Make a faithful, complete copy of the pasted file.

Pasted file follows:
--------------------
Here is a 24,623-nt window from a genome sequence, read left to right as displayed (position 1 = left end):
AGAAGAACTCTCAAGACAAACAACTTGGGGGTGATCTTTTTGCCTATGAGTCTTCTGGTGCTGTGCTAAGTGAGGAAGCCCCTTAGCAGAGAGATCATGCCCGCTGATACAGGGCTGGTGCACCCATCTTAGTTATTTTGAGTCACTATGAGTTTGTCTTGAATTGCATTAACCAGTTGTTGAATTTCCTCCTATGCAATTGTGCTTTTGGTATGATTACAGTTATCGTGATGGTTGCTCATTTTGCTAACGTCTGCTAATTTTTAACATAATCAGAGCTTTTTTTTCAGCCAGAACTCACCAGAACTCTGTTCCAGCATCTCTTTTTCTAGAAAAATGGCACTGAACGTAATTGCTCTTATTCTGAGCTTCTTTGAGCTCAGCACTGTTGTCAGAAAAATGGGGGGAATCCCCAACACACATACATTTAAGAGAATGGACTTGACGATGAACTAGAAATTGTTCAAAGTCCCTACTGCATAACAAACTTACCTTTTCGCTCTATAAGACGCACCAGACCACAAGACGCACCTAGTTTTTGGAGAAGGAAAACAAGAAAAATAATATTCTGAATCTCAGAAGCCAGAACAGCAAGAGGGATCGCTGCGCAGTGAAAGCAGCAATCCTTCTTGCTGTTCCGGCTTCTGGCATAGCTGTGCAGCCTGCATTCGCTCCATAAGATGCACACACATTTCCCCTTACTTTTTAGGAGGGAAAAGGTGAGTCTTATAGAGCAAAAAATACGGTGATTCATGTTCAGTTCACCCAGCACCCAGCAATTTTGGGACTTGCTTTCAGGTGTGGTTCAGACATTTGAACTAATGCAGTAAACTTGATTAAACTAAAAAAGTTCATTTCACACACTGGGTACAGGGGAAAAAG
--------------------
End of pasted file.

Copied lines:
Here is a 24,623-nt window from a genome sequence, read left to right as displayed (position 1 = left end):
AGAAGAACTCTCAAGACAAACAACTTGGGGGTGATCTTTTTGCCTATGAGTCTTCTGGTGCTGTGCTAAGTGAGGAAGCCCCTTAGCAGAGAGATCATGCCCGCTGATACAGGGCTGGTGCACCCATCTTAGTTATTTTGAGTCACTATGAGTTTGTCTTGAATTGCATTAACCAGTTGTTGAATTTCCTCCTATGCAATTGTGCTTTTGGTATGATTACAGTTATCGTGATGGTTGCTCATTTTGCTAACGTCTGCTAATTTTTAACATAATCAGAGCTTTTTTTTCAGCCAGAACTCACCAGAACTCTGTTCCAGCATCTCTTTTTCTAGAAAAATGGCACTGAACGTAATTGCTCTTATTCTGAGCTTCTTTGAGCTCAGCACTGTTGTCAGAAAAATGGGGGGAATCCCCAACACACATACATTTAAGAGAATGGACTTGACGATGAACTAGAAATTGTTCAAAGTCCCTACTGCATAACAAACTTACCTTTTCGCTCTATAAGACGCACCAGACCACAAGACGCACCTAGTTTTTGGAGAAGGAAAACAAGAAAAATAATATTCTGAATCTCAGAAGCCAGAACAGCAAGAGGGATCGCTGCGCAGTGAAAGCAGCAATCCTTCTTGCTGTTCCGGCTTCTGGCATAGCTGTGCAGCCTGCATTCGCTCCATAAGATGCACACACATTTCCCCTTACTTTTTAGGAGGGAAAAGGTGAGTCTTATAGAGCAAAAAATACGGTGATTCATGTTCAGTTCACCCAGCACCCAGCAATTTTGGGACTTGCTTTCAGGTGTGGTTCAGACATTTGAACTAATGCAGTAAACTTGATTAAACTAAAAAAGTTCATTTCACACACTGGGTACAGGGGAAAAAG